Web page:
For the sake of completeness, we’ll do a source install of HMMER; later, we’ll get some other software as binaries.[1]

    Downloading and Unpacking

    We’re going to download the source files for HMMER; first, we are going to create a new directory to store downloads, called downloads, in our home directory (you may already have such a directory).


    If we were to click on the link in the HMMER download page, the web browser would attempt to download the file located at the corresponding URL ( to the local desktop. Because we want the file downloaded to the remote system, clicking on the download button won’t work. What we need is a tool called wget, which can download files from the Internet on the command line.[2] The wget utility takes at least one important parameter, the URL, to download. It’s usually a good idea to put URLs in quotes, because they often have characters that confuse the shell and would need to be escaped or quoted. Additionally, we can specify -O <filename>, where <filename> is the name to use when saving the file. Although not required in this instance, it can be useful for URLs whose ending file names aren’t reasonable (like index.php?query=fasta&search=drosophila).


    At this point, we have a file ending in .tar.gz, known as a “gzipped tarball,” representing a collection of files that have first been combined into a single file (a tarball), and then compressed (with the gzip utility).


    To get the contents out, we have to reverse this process. First, we’ll un-gzip the file with gzip -d hmmer-3.1b1.tar.gz, which will replace the file with the un-gzipped hmmer-3.1b1.tar.[3] From there, we can un-tar the tarball with tar -xf hmmer-3.1b1.tar (the -x indicates extract, and the f indicates that the data will be extracted from the specified file name).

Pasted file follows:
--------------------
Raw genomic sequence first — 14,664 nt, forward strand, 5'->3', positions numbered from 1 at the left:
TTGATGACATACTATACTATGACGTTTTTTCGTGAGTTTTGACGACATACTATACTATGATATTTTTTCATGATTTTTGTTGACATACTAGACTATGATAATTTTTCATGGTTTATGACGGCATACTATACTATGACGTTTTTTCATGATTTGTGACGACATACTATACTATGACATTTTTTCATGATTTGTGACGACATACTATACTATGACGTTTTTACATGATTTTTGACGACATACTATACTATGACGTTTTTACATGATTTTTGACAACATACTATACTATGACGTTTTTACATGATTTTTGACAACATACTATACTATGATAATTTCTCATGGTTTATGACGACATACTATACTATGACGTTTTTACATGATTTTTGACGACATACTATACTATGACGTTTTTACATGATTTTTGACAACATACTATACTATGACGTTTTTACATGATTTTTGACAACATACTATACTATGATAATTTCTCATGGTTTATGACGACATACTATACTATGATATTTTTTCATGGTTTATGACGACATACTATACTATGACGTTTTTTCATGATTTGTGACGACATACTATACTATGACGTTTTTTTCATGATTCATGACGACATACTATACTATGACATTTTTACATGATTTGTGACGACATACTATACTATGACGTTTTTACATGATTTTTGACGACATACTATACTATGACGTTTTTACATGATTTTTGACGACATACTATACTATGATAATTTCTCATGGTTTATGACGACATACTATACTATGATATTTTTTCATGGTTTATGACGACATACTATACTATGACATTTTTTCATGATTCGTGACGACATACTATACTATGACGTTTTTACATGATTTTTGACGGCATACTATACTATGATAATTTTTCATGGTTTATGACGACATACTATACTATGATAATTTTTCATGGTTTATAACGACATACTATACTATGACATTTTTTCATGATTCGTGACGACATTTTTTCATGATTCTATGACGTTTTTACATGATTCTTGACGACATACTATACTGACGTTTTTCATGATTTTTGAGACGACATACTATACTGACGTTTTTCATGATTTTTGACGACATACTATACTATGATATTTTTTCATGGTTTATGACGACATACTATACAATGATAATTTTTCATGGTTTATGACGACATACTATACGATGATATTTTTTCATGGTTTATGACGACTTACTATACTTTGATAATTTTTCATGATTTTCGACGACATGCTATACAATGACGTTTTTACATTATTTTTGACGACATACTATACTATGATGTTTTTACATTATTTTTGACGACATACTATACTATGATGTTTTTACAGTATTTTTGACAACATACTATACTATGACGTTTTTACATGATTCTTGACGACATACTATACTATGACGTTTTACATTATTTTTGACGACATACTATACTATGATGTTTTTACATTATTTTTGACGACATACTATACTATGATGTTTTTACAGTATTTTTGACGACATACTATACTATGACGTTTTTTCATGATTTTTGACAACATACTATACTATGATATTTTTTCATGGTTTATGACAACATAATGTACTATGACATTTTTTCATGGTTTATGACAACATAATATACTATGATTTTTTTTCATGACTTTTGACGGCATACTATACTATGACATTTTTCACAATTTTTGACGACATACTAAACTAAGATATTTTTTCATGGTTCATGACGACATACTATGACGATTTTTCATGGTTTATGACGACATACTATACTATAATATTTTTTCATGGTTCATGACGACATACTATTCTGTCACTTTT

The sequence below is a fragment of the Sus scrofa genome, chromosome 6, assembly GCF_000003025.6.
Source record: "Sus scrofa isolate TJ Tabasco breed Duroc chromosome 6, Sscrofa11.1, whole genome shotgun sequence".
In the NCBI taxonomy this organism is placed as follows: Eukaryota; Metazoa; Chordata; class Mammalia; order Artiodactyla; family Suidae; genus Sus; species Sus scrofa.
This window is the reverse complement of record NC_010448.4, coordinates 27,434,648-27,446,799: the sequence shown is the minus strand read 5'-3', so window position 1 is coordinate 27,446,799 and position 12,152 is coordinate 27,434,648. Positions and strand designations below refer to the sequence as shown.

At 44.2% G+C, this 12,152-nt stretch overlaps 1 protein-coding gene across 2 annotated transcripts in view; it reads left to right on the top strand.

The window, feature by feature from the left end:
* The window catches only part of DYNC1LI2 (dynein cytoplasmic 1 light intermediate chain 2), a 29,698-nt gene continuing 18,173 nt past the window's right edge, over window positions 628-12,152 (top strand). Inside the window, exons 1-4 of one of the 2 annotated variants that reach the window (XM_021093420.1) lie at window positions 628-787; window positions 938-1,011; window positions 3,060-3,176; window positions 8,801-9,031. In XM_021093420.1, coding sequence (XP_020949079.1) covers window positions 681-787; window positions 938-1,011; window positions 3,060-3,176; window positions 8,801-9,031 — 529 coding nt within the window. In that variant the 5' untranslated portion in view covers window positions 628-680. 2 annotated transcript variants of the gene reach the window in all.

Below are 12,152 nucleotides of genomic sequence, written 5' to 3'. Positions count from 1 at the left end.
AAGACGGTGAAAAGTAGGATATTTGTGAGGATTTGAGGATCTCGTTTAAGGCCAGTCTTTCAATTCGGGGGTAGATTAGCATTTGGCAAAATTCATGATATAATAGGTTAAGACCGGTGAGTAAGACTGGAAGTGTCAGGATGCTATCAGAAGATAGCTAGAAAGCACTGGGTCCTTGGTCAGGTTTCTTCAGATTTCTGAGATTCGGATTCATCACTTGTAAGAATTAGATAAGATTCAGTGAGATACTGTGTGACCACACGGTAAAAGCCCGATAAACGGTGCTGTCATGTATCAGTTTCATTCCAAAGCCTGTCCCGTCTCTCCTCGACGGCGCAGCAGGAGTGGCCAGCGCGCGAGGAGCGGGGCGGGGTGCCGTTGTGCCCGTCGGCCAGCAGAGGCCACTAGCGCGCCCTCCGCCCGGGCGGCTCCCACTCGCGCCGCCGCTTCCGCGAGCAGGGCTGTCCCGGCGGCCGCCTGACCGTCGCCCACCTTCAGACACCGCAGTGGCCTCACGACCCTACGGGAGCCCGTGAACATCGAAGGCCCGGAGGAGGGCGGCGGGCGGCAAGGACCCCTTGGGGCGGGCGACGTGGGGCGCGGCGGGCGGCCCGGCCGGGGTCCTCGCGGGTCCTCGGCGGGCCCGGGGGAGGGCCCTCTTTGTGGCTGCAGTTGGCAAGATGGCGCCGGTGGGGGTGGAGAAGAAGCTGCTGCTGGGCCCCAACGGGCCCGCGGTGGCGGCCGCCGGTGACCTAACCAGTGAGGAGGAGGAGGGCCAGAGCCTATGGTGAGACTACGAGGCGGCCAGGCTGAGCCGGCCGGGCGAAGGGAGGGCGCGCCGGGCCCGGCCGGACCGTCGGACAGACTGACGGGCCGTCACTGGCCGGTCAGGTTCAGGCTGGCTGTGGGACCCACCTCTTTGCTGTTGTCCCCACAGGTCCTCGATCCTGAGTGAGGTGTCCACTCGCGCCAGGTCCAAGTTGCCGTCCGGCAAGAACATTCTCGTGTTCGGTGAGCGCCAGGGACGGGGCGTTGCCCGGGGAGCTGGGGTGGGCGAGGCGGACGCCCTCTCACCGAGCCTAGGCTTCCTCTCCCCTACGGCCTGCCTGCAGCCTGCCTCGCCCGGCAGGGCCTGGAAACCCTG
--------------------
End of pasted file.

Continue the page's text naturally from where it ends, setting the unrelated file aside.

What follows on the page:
It looks like the gzipped tarball contained a directory, called hmmer-3.1b1.

    Other Download and Compression Methods

    Before continuing to work with the downloaded source code, there are a couple of things to note regarding compressed files and downloading. First, although gzipped tarballs are the most commonly used compression format for Unix-like systems, other compression types may also be found. They can usually be identified by the file extension. Different tools are available for each type, though there is also a generic uncompress utility that can handle most common types.

    Extension Decompress Command
    file.bz2 bunzip2 file.bz2 unzip
    file.tgz Same as for .tar.gz

    The most common syntax for creating a gzipped tarball uses the tar utility, which can do both jobs of tarring and gzipping the inputs. As an example, the command tar -cvzf hmmer_compress_copy.tar.gz hmmer-3.1b1 would create (c), with verbose output (v), a gzipped (z) tarball in a file (f) called hmmer_compress_copy.tar.gz from the input directory hmmer-3.1b1.

    Traditionally, zipped files of source code were the most common way to distribute software. More recently, version control systems (used by developers to track changes to their software over time) have become web-enabled as a way to distribute software to end-users. One such system is git, which allows users to download entire directories of files using a “clone URL” over the web. GitHub is a similarly popular page for hosting these projects. Here’s a screenshot of the GitHub page for Sickle, a fast-quality trimmer for high-throughput sequence data.